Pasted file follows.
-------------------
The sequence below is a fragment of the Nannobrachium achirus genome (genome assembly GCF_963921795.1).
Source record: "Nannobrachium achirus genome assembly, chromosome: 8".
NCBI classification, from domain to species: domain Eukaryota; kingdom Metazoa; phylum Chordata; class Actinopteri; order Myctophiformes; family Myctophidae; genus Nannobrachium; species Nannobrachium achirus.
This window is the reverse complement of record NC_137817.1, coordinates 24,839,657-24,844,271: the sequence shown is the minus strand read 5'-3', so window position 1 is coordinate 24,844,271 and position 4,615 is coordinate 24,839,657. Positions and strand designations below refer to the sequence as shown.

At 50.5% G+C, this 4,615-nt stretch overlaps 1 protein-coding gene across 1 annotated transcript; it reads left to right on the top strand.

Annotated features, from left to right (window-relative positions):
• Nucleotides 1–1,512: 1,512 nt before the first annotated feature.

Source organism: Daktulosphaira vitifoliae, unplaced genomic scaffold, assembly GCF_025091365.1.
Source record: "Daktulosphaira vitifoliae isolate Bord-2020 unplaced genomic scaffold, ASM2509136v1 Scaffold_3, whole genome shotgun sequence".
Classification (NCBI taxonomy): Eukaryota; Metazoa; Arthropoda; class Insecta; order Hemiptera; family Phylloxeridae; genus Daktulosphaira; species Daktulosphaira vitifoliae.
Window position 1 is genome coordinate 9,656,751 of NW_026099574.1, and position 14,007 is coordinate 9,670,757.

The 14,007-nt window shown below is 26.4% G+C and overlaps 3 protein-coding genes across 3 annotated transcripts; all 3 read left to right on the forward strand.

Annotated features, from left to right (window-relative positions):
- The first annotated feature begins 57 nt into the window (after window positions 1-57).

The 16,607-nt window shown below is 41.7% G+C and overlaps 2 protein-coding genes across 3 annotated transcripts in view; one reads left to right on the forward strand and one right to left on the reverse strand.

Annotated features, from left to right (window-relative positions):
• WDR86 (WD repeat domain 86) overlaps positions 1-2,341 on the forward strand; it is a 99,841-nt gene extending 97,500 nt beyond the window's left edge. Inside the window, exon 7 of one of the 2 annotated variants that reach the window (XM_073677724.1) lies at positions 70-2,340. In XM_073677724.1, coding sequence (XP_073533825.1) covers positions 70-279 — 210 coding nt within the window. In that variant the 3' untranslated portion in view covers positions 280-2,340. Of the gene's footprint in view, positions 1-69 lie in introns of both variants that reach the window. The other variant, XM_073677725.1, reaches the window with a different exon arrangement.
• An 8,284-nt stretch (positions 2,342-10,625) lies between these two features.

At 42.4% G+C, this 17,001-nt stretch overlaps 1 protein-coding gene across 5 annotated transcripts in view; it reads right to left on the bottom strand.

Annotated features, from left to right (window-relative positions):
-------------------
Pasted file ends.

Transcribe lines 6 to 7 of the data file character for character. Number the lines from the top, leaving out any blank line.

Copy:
Annotated features, from left to right (window-relative positions):
• Nucleotides 1–1,512: 1,512 nt before the first annotated feature.